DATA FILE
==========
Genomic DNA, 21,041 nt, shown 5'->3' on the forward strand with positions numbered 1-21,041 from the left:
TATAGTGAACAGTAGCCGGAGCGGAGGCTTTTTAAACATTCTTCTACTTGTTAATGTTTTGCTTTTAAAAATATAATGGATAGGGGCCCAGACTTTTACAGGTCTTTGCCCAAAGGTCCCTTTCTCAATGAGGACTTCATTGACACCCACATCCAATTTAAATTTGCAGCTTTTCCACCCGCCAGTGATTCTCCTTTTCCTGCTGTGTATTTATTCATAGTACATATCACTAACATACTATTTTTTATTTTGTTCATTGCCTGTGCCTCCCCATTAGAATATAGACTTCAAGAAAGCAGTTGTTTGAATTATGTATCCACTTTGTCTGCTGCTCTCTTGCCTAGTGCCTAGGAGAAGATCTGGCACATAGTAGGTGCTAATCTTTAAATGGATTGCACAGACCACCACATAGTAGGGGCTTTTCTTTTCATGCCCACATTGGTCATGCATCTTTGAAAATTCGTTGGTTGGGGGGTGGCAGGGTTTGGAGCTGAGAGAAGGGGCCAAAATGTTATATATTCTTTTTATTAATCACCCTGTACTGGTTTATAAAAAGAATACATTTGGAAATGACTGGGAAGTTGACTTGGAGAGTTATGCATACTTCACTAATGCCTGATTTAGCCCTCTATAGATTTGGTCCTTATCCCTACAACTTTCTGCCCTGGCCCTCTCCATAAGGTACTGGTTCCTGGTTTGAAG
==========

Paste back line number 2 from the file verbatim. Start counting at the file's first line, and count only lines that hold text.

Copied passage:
TATAGTGAACAGTAGCCGGAGCGGAGGCTTTTTAAACATTCTTCTACTTGTTAATGTTTTGCTTTTAAAAATATAATGGATAGGGGCCCAGACTTTTACAGGTCTTTGCCCAAAGGTCCCTTTCTCAATGAGGACTTCATTGACACCCACATCCAATTTAAATTTGCAGCTTTTCCACCCGCCAGTGATTCTCCTTTTCCTGCTGTGTATTTATTCATAGTACATATCACTAACATACTATTTTTTATTTTGTTCATTGCCTGTGCCTCCCCATTAGAATATAGACTTCAAGAAAGCAGTTGTTTGAATTATGTATCCACTTTGTCTGCTGCTCTCTTGCCTAGTGCCTAGGAGAAGATCTGGCACATAGTAGGTGCTAATCTTTAAATGGATTGCACAGACCACCACATAGTAGGGGCTTTTCTTTTCATGCCCACATTGGTCATGCATCTTTGAAAATTCGTTGGTTGGGGGGTGGCAGGGTTTGGAGCTGAGAGAAGGGGCCAAAATGTTATATATTCTTTTTATTAATCACCCTGTACTGGTTTATAAAAAGAATACATTTGGAAATGACTGGGAAGTTGACTTGGAGAGTTATGCATACTTCACTAATGCCTGATTTAGCCCTCTATAGATTTGGTCCTTATCCCTACAACTTTCTGCCCTGGCCCTCTCCATAAGGTACTGGTTCCTGGTTTGAAG